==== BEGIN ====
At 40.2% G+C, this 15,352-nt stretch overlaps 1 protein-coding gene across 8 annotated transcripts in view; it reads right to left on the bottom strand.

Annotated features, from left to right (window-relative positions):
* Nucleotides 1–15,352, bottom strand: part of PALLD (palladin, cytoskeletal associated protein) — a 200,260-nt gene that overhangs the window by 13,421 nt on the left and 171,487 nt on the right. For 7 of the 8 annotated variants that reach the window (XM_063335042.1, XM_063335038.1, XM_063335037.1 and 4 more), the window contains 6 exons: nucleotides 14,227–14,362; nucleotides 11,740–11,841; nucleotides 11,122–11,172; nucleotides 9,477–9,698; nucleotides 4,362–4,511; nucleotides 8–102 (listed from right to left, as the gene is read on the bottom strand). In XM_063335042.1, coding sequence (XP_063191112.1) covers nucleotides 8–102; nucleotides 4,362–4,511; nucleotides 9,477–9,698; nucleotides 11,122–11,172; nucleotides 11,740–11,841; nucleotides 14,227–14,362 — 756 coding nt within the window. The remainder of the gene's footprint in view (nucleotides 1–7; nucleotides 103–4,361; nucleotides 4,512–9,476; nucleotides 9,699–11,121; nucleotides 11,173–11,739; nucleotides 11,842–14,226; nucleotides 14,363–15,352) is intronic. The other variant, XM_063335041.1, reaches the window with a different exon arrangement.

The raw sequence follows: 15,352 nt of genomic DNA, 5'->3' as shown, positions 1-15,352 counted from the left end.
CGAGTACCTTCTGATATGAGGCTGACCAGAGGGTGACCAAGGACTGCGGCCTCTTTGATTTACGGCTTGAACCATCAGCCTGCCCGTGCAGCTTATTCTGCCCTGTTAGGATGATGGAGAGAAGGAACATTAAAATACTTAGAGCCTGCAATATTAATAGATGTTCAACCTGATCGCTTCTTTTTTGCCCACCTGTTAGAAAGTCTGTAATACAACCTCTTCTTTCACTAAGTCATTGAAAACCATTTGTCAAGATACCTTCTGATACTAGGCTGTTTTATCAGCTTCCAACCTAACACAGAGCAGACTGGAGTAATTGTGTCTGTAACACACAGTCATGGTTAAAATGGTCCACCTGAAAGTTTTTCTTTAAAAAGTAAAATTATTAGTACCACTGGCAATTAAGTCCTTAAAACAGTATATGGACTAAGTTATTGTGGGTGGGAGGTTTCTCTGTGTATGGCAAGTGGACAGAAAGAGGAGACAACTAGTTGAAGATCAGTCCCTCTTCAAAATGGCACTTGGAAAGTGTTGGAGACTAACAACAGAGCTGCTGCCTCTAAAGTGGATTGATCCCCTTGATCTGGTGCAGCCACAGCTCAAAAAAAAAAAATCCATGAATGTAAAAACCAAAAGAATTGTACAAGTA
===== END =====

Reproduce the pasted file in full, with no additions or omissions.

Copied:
At 40.2% G+C, this 15,352-nt stretch overlaps 1 protein-coding gene across 8 annotated transcripts in view; it reads right to left on the bottom strand.

Annotated features, from left to right (window-relative positions):
* Nucleotides 1–15,352, bottom strand: part of PALLD (palladin, cytoskeletal associated protein) — a 200,260-nt gene that overhangs the window by 13,421 nt on the left and 171,487 nt on the right. For 7 of the 8 annotated variants that reach the window (XM_063335042.1, XM_063335038.1, XM_063335037.1 and 4 more), the window contains 6 exons: nucleotides 14,227–14,362; nucleotides 11,740–11,841; nucleotides 11,122–11,172; nucleotides 9,477–9,698; nucleotides 4,362–4,511; nucleotides 8–102 (listed from right to left, as the gene is read on the bottom strand). In XM_063335042.1, coding sequence (XP_063191112.1) covers nucleotides 8–102; nucleotides 4,362–4,511; nucleotides 9,477–9,698; nucleotides 11,122–11,172; nucleotides 11,740–11,841; nucleotides 14,227–14,362 — 756 coding nt within the window. The remainder of the gene's footprint in view (nucleotides 1–7; nucleotides 103–4,361; nucleotides 4,512–9,476; nucleotides 9,699–11,121; nucleotides 11,173–11,739; nucleotides 11,842–14,226; nucleotides 14,363–15,352) is intronic. The other variant, XM_063335041.1, reaches the window with a different exon arrangement.

The raw sequence follows: 15,352 nt of genomic DNA, 5'->3' as shown, positions 1-15,352 counted from the left end.
CGAGTACCTTCTGATATGAGGCTGACCAGAGGGTGACCAAGGACTGCGGCCTCTTTGATTTACGGCTTGAACCATCAGCCTGCCCGTGCAGCTTATTCTGCCCTGTTAGGATGATGGAGAGAAGGAACATTAAAATACTTAGAGCCTGCAATATTAATAGATGTTCAACCTGATCGCTTCTTTTTTGCCCACCTGTTAGAAAGTCTGTAATACAACCTCTTCTTTCACTAAGTCATTGAAAACCATTTGTCAAGATACCTTCTGATACTAGGCTGTTTTATCAGCTTCCAACCTAACACAGAGCAGACTGGAGTAATTGTGTCTGTAACACACAGTCATGGTTAAAATGGTCCACCTGAAAGTTTTTCTTTAAAAAGTAAAATTATTAGTACCACTGGCAATTAAGTCCTTAAAACAGTATATGGACTAAGTTATTGTGGGTGGGAGGTTTCTCTGTGTATGGCAAGTGGACAGAAAGAGGAGACAACTAGTTGAAGATCAGTCCCTCTTCAAAATGGCACTTGGAAAGTGTTGGAGACTAACAACAGAGCTGCTGCCTCTAAAGTGGATTGATCCCCTTGATCTGGTGCAGCCACAGCTCAAAAAAAAAAAATCCATGAATGTAAAAACCAAAAGAATTGTACAAGTA